After three days of jury selection in the trial of suspected terrorist and former USF professor Sami Al-Arian, a pool of approximately 150 potential jurors has been narrowed to 89, increasing the likelihood that the trial will be held in Tampa.
“The ones that are left, those seem like good jurors to me all the way,” U.S. District Judge James Moody said.
The process of whittling down the jury pool will continue today at the federal courthouse in Tampa. Moody said that he wants 12 jurors and seven alternative jurors for the projected six-month-long trial.
At today’s hearing, attorneys for both sides of the case can begin the process through the use of peremptory strikes, a process that allows the prosecution and defense to remove jurors without having to give a reason.
According to a report in the St. Petersburg Times, the defense will have 15 peremptory strikes, while the prosecution is granted nine.
Both sides are also allowed to challenge or give reasons for the removal of a limited number of jurors. Moody will consider the validity of each team’s challenge before ruling on them.
Moody also granted defense attorney William Moffitt’s motion to randomly order the list of 89 jurors. Without the reordering, Moody would have selected each juror beginning with a “heavily weighted” group of jurors selected on Monday that were kept in the jury pool despite objections by the defense.
Seventeen jurors were dismissed from the jury pool Wednesday, mainly due to bias that jurors said was the result of media coverage, discussions with friends and their preconceived perception associating Al-Arian with terrorism. Several were jurors who knew people who had served or were serving in Iraq.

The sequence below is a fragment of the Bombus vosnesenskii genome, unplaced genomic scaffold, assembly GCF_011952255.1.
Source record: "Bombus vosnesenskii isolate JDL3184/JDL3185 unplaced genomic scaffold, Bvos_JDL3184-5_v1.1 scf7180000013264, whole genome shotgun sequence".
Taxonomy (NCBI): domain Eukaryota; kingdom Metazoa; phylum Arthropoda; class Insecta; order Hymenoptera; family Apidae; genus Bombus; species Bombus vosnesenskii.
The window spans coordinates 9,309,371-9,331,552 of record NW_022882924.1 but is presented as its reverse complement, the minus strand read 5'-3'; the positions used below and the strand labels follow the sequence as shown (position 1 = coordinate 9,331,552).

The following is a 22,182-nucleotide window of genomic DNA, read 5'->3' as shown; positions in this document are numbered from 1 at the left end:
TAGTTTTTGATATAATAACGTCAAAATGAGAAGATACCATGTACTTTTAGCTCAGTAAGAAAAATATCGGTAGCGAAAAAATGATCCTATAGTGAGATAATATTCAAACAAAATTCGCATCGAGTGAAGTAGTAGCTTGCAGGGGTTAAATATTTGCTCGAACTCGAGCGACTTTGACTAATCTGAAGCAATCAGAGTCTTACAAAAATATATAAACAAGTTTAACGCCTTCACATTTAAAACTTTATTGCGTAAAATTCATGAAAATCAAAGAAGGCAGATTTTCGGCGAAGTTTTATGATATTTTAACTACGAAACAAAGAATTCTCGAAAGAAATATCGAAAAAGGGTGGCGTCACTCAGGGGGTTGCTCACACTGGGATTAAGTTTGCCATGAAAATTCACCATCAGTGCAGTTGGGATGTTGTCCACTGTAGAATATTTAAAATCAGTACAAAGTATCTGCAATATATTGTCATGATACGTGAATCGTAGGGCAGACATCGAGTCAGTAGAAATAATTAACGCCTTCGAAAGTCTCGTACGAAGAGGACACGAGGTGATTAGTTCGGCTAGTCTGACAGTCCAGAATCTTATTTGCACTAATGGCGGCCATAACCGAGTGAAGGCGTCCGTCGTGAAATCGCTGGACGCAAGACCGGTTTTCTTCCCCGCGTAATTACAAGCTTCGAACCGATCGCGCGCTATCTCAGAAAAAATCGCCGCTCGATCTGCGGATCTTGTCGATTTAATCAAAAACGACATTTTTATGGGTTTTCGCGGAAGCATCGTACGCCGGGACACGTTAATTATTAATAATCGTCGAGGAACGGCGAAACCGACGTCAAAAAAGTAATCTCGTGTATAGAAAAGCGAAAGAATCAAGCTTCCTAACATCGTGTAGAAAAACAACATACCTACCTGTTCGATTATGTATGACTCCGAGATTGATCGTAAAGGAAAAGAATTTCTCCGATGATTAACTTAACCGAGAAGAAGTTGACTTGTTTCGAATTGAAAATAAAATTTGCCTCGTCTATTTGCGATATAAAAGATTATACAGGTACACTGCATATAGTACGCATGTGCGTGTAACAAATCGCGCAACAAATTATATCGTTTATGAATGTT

By contrast, juror 363 was admitted into the jury pool after Moody struck down a challenge from the defense.
Prior to the motion, she reacted emotionally to defense attorney’s questions about her experience as a flight attendant aboard a non-threatened plane as the events of Sept. 11 unfolded.
Another was released after explaining that he felt the trial was being used to further the government’s agenda in response to the Sept. 11 attacks.
“The government wants to score a victory in the war against terror, and that’s why these charges were dusted off,” prospective juror 436 said.
Others were dismissed from the pool because they said they would look unfavorably on a defendant exercising his Fifth Amendment right not to testify in his own defense.
“In general I have a feeling that they (defendants who don’t testify) have something to hide,” juror 379 said during the selection process. “If I were a defendant and I had nothing to say, I believe he’d have something to hide.”
Al-Arian and three co-defendants face a life sentence for charges of racketeering and support of terrorist organizations.
Halfway through yesterday’s session, reporters and other visitors were allowed into the courtroom for the first time since the beginning of jury selection. Prior to Wednesday, members of the media were limited to televised proceedings, which lacked sufficient audio.